"Building off the findings of the MIT study, we have worked with industry and university partners to enhance our understanding of the subsurface through advanced modeling and simulation methods.
"Energy Department research in safe, efficient stimulation and monitoring methods has helped advance a number of EGS demonstration projects. For example, through a DOE funded EGS demonstration project, Calpine was able to successfully create a new EGS reservoir by increasing permeability and connecting multiple wells in the north-west part of The Geysers field.
"In addition, the DOE-funded AltaRock EGS demonstration is scheduled to initiate stimulation at their innovative EGS demonstration project in Oregon."
The projects that GTP accepts in its funding programs represent some of the some of the most creative geothermal innovations happening today to help bring the industry on a competitive track with other alternative energy options.
The Department’s broader efforts for geothermal are to lower its development costs and reduce the technical and market barriers to increased production in the United States, Thorsteinsson told GEA.
“Removing these barriers will ultimately strengthen the economic viability of geothermal development, and help provide a clean, renewable and reliable baseload resource for American homes and businesses,” Thorsteinsson said.
GEA: How will current GTP projects help to mitigate costs for the industry at large?
DOE: “The Geothermal Technologies Program is supporting a variety of projects aimed at prudently, safely and cost-effectively developing geothermal resources in the United States. As an example, we have supported research on the viability of using small-diameter core holes rather than full-diameter wells as exploration holes. This research is now paying significant dividends in the industry, helping to lower exploration and drilling costs for U.S. geothermal developers.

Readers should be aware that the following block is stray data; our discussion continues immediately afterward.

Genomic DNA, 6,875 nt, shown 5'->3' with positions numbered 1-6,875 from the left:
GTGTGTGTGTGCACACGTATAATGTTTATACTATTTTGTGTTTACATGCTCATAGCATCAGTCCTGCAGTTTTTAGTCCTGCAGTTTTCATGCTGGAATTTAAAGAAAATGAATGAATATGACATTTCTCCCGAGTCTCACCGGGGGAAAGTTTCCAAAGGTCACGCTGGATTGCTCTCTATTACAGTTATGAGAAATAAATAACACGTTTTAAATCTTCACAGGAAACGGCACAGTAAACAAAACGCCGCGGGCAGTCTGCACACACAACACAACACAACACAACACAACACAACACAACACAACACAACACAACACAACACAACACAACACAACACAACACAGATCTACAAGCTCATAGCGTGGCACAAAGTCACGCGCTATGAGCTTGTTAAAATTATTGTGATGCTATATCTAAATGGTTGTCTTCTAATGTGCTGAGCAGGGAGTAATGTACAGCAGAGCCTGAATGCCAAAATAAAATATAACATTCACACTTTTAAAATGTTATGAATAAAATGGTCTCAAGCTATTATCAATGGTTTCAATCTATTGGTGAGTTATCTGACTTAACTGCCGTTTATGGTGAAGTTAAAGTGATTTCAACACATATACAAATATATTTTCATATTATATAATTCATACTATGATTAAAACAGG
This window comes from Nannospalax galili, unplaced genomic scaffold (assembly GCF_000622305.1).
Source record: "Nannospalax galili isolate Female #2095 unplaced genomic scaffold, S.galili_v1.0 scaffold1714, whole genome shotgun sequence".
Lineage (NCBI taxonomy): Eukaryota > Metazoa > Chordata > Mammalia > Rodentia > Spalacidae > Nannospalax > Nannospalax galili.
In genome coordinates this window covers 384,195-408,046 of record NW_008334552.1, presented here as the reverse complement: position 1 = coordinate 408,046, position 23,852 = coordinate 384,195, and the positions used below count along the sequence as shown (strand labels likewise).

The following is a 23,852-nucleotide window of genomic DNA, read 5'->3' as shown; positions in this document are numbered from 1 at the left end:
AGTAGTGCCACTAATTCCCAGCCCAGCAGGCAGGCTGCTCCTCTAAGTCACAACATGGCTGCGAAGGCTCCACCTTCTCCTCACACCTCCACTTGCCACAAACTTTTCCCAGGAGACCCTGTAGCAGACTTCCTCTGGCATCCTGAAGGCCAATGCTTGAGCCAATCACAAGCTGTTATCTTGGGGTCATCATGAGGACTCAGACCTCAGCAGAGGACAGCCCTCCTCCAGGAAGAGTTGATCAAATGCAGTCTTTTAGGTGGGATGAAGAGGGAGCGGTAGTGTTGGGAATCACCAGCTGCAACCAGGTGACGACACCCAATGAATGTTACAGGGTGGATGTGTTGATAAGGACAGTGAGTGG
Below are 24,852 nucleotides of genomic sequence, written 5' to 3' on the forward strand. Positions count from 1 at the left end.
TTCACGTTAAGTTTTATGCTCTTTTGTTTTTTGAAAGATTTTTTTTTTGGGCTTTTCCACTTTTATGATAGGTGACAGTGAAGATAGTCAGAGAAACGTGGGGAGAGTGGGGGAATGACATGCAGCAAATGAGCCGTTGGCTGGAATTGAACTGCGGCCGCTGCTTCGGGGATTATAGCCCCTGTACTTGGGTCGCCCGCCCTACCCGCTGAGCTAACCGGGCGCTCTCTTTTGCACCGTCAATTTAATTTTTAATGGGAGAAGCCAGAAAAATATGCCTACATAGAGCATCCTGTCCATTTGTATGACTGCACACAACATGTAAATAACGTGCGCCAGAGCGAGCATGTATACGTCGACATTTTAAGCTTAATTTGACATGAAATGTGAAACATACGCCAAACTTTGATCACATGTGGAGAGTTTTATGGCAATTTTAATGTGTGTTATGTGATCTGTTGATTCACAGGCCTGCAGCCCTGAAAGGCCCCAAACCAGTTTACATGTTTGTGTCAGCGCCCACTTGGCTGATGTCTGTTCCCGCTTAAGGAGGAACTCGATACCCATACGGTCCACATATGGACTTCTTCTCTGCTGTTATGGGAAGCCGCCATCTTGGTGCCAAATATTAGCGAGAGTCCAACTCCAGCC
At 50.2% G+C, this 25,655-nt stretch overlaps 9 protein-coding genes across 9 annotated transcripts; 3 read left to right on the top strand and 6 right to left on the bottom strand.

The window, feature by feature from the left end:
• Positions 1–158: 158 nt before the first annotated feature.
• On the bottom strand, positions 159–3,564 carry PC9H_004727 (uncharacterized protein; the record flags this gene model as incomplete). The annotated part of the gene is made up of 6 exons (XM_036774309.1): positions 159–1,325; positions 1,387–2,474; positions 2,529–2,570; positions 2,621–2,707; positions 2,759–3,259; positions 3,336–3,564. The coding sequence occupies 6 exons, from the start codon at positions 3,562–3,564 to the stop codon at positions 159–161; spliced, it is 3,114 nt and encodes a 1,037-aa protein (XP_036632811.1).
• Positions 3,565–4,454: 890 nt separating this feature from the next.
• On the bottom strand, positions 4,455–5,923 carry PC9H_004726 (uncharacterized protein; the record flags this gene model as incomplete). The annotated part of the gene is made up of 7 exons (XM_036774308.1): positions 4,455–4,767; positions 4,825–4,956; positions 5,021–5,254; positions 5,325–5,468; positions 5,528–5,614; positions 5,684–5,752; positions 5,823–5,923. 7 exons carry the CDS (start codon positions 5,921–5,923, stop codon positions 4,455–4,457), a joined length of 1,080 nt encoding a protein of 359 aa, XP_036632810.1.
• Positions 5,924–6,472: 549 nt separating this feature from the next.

“Today, the Department is investing in several promising technologies to help further reduce costs,” she added. “For example, we are supporting an R&D project on percussive drilling technology that has the potential to significantly increase the rate of penetration in wells. This technology has been used with great success in mining and the project team is looking at ways to adapt the technology to the downhole environment of a geothermal well.”
Small-diameter core holes and percussive drilling technology are just two areas of further research being carried out by DOE partners.
Thorsteinsson hailed the work of James Faulds of the University of Nevada-Reno. “At the recent Geothermal Resource Council meeting in Reno, our office recognized [Faulds] with the 2012 Peer Review Excellence Award for his team’s great work in characterizing structural controls of Enhanced Geothermal Systems (EGS) and conventional geothermal reservoirs.
“We look forward to working with our industry, national laboratory and university partners to continue these important research and demonstration projects,” she said.